Attorney Waverly Harkins takes a cell phone photograph of the expanded view of newly proposed congressional boundaries between Hinds and Madison counties following a meeting of the Joint Congressional Redistricting and Legislative Reapportionment Committees at the Capitol in Jackson, Miss., Wednesday, Dec. 15, 2021. (AP Photo/Rogelio V. Solis)

A coalition of groups has filed a complaint with the state Ethics Commission saying the Joint Legislative Redistricting Committee has violated state law “by deliberating, making decisions and conducting public business outside a properly noticed open meeting.”

The complaint was filed on Wednesday — the same day the Redistricting Committee approved a plan to redraw the state’s four U.S. House seats to match population shifts ascertained by the 2020 Census. That plan will be offered to the full Legislature for approval during the 2022 session beginning Jan. 4. The committee also is working on a plan to redraw the 52 state Senate seats and 122 state House seats.

Those filing the complaint include the American Civil Liberties Union of Mississippi, League of Women Voters of Mississippi, Mississippi Center for Justice, the state conference of the NAACP, Mississippi Votes, Southern Echo and Southern Poverty Law Center.

The complaint said the bulk of the work of the committee has taken place behind closed doors, including the drawing of the congressional redistricting plan approved Wednesday in open session, the complaint said.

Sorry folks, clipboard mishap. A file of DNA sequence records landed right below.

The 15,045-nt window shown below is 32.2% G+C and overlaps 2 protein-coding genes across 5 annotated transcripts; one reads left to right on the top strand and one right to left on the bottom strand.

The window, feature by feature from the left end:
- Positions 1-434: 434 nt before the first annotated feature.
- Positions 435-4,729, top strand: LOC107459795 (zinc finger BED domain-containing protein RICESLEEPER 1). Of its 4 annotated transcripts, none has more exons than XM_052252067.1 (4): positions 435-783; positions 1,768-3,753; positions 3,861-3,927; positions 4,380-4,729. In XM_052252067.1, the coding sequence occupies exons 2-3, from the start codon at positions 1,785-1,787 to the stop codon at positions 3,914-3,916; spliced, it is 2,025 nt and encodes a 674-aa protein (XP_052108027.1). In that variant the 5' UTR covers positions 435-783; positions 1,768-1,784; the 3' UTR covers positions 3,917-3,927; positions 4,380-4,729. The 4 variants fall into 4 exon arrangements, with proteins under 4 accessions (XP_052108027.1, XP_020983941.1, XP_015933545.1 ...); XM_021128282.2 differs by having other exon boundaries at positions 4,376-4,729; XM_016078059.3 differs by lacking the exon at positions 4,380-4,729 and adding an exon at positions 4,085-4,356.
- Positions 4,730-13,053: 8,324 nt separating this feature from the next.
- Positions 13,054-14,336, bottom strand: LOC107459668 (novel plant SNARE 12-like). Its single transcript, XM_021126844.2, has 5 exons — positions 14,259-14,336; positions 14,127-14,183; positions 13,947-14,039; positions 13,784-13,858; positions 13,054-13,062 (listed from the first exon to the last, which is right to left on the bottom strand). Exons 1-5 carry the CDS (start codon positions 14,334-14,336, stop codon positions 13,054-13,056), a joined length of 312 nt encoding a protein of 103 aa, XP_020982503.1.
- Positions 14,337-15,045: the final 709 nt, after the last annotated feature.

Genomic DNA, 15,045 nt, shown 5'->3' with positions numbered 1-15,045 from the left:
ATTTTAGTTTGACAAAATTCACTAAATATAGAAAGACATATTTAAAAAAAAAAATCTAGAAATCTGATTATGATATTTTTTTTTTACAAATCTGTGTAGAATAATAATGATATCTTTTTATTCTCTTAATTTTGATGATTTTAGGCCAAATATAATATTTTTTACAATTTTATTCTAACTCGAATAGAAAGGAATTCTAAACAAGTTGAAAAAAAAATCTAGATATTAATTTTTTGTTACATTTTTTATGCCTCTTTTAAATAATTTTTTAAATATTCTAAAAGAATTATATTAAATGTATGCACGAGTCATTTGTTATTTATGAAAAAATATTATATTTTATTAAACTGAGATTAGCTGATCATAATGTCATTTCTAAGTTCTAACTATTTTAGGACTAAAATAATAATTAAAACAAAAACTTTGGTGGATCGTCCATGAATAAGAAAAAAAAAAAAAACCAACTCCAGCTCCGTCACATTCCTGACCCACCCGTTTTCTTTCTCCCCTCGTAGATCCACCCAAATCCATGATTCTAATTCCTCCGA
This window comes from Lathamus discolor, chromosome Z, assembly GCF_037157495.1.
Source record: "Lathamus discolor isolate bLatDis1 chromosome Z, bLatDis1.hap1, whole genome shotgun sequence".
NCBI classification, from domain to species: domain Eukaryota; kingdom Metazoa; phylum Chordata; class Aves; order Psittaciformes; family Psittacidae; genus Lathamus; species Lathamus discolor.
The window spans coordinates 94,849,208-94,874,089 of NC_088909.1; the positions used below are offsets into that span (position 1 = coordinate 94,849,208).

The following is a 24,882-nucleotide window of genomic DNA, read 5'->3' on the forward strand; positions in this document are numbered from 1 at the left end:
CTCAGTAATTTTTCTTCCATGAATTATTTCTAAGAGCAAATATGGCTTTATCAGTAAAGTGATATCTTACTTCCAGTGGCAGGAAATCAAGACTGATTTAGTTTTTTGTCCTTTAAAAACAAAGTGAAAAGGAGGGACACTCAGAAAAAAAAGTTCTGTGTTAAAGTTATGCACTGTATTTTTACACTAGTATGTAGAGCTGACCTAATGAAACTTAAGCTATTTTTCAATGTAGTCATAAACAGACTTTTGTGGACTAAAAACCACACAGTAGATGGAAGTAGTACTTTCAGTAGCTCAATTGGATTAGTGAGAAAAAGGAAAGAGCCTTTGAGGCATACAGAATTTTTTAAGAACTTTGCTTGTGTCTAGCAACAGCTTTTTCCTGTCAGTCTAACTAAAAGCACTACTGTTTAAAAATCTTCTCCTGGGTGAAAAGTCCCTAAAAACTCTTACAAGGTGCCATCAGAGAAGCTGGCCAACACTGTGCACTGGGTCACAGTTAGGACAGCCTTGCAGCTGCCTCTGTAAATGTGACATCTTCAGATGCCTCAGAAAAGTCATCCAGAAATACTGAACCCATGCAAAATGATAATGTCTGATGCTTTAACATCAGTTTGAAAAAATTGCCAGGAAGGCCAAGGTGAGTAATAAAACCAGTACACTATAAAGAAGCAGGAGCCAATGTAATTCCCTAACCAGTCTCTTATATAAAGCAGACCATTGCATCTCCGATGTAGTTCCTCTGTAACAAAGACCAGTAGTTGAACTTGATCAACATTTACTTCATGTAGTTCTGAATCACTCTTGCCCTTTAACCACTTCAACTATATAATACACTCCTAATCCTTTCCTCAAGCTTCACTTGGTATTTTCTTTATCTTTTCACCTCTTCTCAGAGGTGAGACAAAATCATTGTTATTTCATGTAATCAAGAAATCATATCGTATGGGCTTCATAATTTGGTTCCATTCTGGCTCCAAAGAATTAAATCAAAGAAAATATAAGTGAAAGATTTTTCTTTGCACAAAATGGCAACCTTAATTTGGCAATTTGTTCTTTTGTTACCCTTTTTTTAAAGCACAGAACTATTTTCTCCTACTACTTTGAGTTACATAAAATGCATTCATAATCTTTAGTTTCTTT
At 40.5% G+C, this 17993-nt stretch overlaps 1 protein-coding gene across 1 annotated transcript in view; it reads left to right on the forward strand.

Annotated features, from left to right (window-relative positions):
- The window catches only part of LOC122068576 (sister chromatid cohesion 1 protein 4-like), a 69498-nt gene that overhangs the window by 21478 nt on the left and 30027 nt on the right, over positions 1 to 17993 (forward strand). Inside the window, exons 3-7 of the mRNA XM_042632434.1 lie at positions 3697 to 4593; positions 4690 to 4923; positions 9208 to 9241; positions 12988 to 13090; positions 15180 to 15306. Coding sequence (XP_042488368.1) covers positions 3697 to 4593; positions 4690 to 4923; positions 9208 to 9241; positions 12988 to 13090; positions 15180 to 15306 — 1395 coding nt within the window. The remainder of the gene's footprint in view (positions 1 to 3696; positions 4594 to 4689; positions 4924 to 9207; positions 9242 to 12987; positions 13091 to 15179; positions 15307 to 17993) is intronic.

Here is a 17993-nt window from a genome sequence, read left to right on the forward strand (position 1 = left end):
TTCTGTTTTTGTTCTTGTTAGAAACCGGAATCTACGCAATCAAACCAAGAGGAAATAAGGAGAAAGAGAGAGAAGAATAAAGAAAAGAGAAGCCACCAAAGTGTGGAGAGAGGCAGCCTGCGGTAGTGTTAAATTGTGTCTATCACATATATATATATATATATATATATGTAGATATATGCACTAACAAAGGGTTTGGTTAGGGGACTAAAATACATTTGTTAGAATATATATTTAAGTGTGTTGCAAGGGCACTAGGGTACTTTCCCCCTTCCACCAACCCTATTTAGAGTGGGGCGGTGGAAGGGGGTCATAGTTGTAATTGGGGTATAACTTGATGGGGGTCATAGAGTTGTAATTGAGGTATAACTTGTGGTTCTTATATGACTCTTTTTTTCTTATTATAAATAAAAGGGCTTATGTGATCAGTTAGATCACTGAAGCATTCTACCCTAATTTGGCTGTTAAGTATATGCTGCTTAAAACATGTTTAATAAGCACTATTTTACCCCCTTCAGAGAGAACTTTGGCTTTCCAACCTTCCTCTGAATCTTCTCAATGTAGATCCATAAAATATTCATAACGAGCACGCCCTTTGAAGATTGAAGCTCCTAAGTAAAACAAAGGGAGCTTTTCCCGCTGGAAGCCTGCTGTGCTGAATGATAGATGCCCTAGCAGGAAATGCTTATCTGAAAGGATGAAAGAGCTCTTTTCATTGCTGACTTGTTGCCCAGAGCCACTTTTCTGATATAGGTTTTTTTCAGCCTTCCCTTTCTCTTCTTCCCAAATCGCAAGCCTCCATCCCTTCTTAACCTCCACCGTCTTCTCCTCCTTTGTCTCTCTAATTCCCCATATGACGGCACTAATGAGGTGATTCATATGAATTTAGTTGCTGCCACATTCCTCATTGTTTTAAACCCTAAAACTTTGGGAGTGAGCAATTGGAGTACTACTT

“The extent of the redistricting work that the Committee has performed thus far makes it apparent that the Committee has performed public business in private,” the complaint alleges. “In fact, following its November public meeting, Chairman Jim Beckett invited the Committee’s members to his office to view the U.S. congressional map that would be, and was, offered, voted on and adopted by the Committee” on Wednesday.

Traditionally the Legislature has met in public to take up legislation, but often the legislation was crafted behind closed doors. The Ethics Commission will be tasked with determining when the crafting of legislation behind closed doors violates the open meetings law.

Any ruling on open meetings and open records conflicts issued by the Ethics Commission can be appealed to chancery court.

Of the work of the Committee, Lt. Gov. Delbert Hosemann said, “Our Standing Joint Congressional Redistricting Committee, under the Senate leadership of Pro Tempore Dean Kirby, held nine hearings in 2021 in all regions of the state to hear from citizens about the map. For the first time, all hearings were webcasted and archived in the interest of accessibility and transparency. We are grateful for the Committee’s work and look forward to seeing their progress on the legislative lines in 2022.”

The complaint said there was no instance of the public comments and redistricting plans offered by the public being considered in open meeting.

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Bobby Harrison, Mississippi Today’s senior capitol reporter, covers politics, government and the Mississippi State Legislature. He also writes a weekly news analysis which is co-published in newspapers statewide. A native of Laurel, Bobby joined our team June 2018 after working for the North Mississippi Daily Journal in Tupelo since 1984. He is president of the Mississippi Capitol Press Corps Association and works with the Mississippi State University Stennis Institute to organize press luncheons. Bobby has a bachelor's in American Studies from the University of Southern Mississippi and has received multiple awards from the Mississippi Press Association, including the Bill Minor Best Investigative/In-depth Reporting and Best Commentary Column.